Second, do not post pictures taken with your cell phone. They may look good on Facebook or Instagram, but anyone who knows anything at all about photography will see your photography as amatuer. You certainly do not need to purchase an expensive camera similar to the ones I use, but you will still need to use quality images on your blog. There are many places to buy photography, often for very little money. A quick search for stock photography will likely bring up an exhaustive list of resources, far and beyond the scope of this article.
Finally, network! Network with anyone and everyone who shares your interests, specifically any topics covered on your blog. And as far as topics are concerned, never have more than three topics covered on any single blog. You should be spending as much time writing and creating and publishing on your own blog as you do commenting and engaging with other bloggers. My blog has an open comment policy, so feel free to drop in and post a couple of comments on my blog.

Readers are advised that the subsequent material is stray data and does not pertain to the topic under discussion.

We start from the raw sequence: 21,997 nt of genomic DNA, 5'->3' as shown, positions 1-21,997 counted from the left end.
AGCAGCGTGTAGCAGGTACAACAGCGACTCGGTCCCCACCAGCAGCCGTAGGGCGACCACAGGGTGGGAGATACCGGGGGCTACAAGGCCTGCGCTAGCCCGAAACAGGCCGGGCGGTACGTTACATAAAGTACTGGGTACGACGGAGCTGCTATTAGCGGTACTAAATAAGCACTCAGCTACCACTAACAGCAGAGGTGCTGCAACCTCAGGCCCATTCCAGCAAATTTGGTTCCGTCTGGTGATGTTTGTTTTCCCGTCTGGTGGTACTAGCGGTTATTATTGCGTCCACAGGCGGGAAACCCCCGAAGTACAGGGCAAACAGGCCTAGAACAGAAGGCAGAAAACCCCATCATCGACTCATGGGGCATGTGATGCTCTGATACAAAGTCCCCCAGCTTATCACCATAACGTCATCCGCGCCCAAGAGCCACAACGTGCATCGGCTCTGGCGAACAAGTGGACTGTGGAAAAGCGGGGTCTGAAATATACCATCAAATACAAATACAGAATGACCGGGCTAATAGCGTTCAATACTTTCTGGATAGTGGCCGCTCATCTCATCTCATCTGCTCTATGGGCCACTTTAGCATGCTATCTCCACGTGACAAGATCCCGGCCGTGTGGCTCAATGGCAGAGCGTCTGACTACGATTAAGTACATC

9. Where can everyone find you?
blog URL – TomSlatin.com
Twitter – Twitter.com/twps
Facebook – Facebook.com/thomasslatin
Instagram – Instagram.com/tomslatin
And other social media accounts
IMDB – https://imdb.com/name/nm9435204/
LinkedIn – https://www.linkedin.com/in/tomslatin/
Flickr – https://www.flickr.com/photos/twps/
500px – https://500px.com/twps